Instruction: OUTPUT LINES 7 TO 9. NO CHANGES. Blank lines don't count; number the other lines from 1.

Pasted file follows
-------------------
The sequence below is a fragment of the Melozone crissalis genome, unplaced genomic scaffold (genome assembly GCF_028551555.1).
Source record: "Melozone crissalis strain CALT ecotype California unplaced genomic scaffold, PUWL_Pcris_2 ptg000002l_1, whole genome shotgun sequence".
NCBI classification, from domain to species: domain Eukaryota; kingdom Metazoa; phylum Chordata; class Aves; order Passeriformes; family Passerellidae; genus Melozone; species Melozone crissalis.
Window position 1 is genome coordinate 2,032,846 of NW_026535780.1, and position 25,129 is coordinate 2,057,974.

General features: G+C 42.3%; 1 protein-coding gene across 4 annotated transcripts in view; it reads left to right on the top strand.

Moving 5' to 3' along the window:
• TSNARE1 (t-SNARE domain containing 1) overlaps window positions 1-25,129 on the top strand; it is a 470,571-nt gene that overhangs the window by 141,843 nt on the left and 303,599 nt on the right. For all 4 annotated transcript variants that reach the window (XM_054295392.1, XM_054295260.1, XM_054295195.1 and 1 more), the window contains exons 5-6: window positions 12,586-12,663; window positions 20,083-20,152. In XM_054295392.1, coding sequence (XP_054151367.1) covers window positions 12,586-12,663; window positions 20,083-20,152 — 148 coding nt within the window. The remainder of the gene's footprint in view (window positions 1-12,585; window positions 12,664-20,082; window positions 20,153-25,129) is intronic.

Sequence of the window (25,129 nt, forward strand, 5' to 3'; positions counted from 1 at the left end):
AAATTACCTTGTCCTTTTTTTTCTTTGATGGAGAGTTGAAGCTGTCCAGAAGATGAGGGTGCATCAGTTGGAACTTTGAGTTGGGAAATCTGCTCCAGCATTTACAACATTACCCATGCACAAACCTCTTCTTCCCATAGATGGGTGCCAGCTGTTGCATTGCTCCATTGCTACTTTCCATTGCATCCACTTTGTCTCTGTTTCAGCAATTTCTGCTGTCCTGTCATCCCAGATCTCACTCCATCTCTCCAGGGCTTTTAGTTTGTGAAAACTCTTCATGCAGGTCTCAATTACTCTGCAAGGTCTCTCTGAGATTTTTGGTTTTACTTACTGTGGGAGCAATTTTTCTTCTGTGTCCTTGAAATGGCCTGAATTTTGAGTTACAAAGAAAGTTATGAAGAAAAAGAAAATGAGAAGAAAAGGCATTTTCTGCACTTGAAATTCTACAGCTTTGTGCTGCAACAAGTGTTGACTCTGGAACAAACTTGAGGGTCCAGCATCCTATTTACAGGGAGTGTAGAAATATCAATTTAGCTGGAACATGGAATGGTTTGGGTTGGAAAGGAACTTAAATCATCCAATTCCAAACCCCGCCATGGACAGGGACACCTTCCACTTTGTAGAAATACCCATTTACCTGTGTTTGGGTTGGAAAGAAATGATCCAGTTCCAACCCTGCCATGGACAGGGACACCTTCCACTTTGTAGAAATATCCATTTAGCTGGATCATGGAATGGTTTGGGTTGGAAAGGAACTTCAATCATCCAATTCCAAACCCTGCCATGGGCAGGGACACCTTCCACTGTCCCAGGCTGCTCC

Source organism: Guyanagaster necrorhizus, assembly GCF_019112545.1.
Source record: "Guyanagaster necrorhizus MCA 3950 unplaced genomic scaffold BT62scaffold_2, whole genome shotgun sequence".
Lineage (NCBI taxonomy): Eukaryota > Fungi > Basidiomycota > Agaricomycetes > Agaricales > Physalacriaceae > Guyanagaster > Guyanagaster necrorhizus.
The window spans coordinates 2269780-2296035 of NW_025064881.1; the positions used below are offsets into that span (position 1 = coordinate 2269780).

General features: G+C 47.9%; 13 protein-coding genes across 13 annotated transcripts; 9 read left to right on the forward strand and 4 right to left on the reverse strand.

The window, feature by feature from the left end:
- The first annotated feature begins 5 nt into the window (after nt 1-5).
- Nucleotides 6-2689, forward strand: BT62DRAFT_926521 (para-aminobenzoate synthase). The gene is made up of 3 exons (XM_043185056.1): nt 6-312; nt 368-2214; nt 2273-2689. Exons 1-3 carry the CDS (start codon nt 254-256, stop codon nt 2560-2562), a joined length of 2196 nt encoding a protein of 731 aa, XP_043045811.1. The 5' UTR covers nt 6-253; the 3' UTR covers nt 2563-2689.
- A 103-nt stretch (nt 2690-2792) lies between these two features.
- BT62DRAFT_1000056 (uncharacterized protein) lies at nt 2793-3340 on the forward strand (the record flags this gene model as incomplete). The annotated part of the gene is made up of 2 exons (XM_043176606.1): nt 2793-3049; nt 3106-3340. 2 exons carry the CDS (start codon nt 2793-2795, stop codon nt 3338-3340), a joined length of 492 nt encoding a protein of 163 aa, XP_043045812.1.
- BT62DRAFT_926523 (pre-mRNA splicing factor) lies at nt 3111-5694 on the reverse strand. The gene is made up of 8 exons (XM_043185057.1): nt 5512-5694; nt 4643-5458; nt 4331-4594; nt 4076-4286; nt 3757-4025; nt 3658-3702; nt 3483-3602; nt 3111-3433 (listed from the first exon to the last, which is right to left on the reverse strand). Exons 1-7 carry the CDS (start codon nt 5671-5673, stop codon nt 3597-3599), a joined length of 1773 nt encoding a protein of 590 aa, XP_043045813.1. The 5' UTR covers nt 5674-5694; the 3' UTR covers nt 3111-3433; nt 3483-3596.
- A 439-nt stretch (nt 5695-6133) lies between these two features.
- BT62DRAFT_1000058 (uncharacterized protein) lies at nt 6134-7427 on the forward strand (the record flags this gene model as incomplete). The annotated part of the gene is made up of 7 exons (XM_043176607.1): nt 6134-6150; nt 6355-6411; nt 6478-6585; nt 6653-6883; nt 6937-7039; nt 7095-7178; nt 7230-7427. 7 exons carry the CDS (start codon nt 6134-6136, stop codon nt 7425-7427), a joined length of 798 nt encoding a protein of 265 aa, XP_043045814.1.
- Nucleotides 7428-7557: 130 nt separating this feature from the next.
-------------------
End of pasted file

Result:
• TSNARE1 (t-SNARE domain containing 1) overlaps window positions 1-25,129 on the top strand; it is a 470,571-nt gene that overhangs the window by 141,843 nt on the left and 303,599 nt on the right. For all 4 annotated transcript variants that reach the window (XM_054295392.1, XM_054295260.1, XM_054295195.1 and 1 more), the window contains exons 5-6: window positions 12,586-12,663; window positions 20,083-20,152. In XM_054295392.1, coding sequence (XP_054151367.1) covers window positions 12,586-12,663; window positions 20,083-20,152 — 148 coding nt within the window. The remainder of the gene's footprint in view (window positions 1-12,585; window positions 12,664-20,082; window positions 20,153-25,129) is intronic.

Sequence of the window (25,129 nt, forward strand, 5' to 3'; positions counted from 1 at the left end):
AAATTACCTTGTCCTTTTTTTTCTTTGATGGAGAGTTGAAGCTGTCCAGAAGATGAGGGTGCATCAGTTGGAACTTTGAGTTGGGAAATCTGCTCCAGCATTTACAACATTACCCATGCACAAACCTCTTCTTCCCATAGATGGGTGCCAGCTGTTGCATTGCTCCATTGCTACTTTCCATTGCATCCACTTTGTCTCTGTTTCAGCAATTTCTGCTGTCCTGTCATCCCAGATCTCACTCCATCTCTCCAGGGCTTTTAGTTTGTGAAAACTCTTCATGCAGGTCTCAATTACTCTGCAAGGTCTCTCTGAGATTTTTGGTTTTACTTACTGTGGGAGCAATTTTTCTTCTGTGTCCTTGAAATGGCCTGAATTTTGAGTTACAAAGAAAGTTATGAAGAAAAAGAAAATGAGAAGAAAAGGCATTTTCTGCACTTGAAATTCTACAGCTTTGTGCTGCAACAAGTGTTGACTCTGGAACAAACTTGAGGGTCCAGCATCCTATTTACAGGGAGTGTAGAAATATCAATTTAGCTGGAACATGGAATGGTTTGGGTTGGAAAGGAACTTAAATCATCCAATTCCAAACCCCGCCATGGACAGGGACACCTTCCACTTTGTAGAAATACCCATTTACCTGTGTTTGGGTTGGAAAGAAATGATCCAGTTCCAACCCTGCCATGGACAGGGACACCTTCCACTTTGTAGAAATATCCATTTAGCTGGATCATGGAATGGTTTGGGTTGGAAAGGAACTTCAATCATCCAATTCCAAACCCTGCCATGGGCAGGGACACCTTCCACTGTCCCAGGCTGCTCC